From the earliest examples of human-created images – such as depections of Bison and other animals that were painted from 14,000 to 40,000 years ago the walls of the Altimira cave in Cantabria, Spain – images and texts have been preserved as physical objects. The Dead Sea Scrolls, which are more than 2,000 years old and consist of carbon based ink inscribed on parchment, lay hidden in caves in the Qumran area near the Dead Sea in Israel until they were discovered in 1946. Preserved in earthen jars in the low-humidity desert environment, the Dead Sea Scrolls are important historical examples of records made with intrinsically long-lasting materials. In the digital age, for the first time in human history, most images and textual information are no longer being preserved as physical objects. Instead, digital images and other records are stored as coded electronic files using the ever-changing technology of hard drives, solid-state flash memory, and magnetic tape systems. Archivists refer to such records as "machine-readable records," which require very specific software and electronic hardware preserved with the digital records to enable future retrieval, viewing, and printing in the future. In contrast, photographic prints and photobooks are physical objects that require neither special hardware nor software to be viewed. Archivists call these "human-readable records." Like the Dead Sea Scrolls, images and texts made with inherently stable materials, can be preserved, accessed, and viewed for thousands of years into the future without any technological aids. This paper discusses the evolution of accelerated aging tests for traditional and digital photographic prints and photobook pages, beginning with the classic 1970 paper by Peter Z. Adelstein, C. Loren Graham, and Lloyd E. West, "Preservation of Motion-Picture Color Films Having Permanent Value," published in the Journal of the SMPTE, which describes the application of predictive accelerated multi-temperature Arrhenius test to evaluate the dark storage permanence properties of color films stored at different temperatures, Utilizing data from accelerated aging tests, guidance is provided in the selection of the longest lasting materials to produce digital photographic prints and photobook pages. When carefully displayed and stored, these printed images and texts – like the Dead Sea Scrolls – can last far into the future.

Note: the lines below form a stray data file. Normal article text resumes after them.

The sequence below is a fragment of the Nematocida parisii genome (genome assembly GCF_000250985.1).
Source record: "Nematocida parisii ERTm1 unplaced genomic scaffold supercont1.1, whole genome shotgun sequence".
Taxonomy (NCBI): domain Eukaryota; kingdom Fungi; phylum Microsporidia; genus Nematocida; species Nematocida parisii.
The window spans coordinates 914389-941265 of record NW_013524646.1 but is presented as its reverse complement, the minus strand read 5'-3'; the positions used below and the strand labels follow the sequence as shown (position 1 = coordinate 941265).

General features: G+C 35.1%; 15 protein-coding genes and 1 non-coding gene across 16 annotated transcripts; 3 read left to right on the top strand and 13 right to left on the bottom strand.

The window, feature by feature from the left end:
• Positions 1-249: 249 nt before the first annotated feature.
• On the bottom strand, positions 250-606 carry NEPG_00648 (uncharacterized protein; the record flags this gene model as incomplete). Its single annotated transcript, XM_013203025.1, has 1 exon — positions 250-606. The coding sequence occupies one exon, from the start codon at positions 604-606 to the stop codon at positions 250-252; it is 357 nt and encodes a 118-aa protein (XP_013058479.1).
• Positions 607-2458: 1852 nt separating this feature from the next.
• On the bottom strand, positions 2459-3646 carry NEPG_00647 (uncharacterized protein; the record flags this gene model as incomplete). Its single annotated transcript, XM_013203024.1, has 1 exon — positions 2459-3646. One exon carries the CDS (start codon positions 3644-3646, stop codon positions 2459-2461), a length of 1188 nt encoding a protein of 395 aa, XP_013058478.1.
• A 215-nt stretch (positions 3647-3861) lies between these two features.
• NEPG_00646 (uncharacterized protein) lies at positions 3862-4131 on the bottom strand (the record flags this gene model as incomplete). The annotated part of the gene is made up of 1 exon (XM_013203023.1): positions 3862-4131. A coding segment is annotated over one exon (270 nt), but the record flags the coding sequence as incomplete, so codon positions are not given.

Henry Wilhelm, Kabenla Armah, Barbara C. Stahl, Carol Brower Wilhelm, "Evaluation of the Long-Term Permanence of Digital Photographic Prints and Photobook Pages" in Proc. Int'l Symp.on Technologies for Digital Photo Fulfillment, 2013, pp 20 - 20, https://doi.org/10.2352/ISSN.2169-4672.2013.4.1.art00007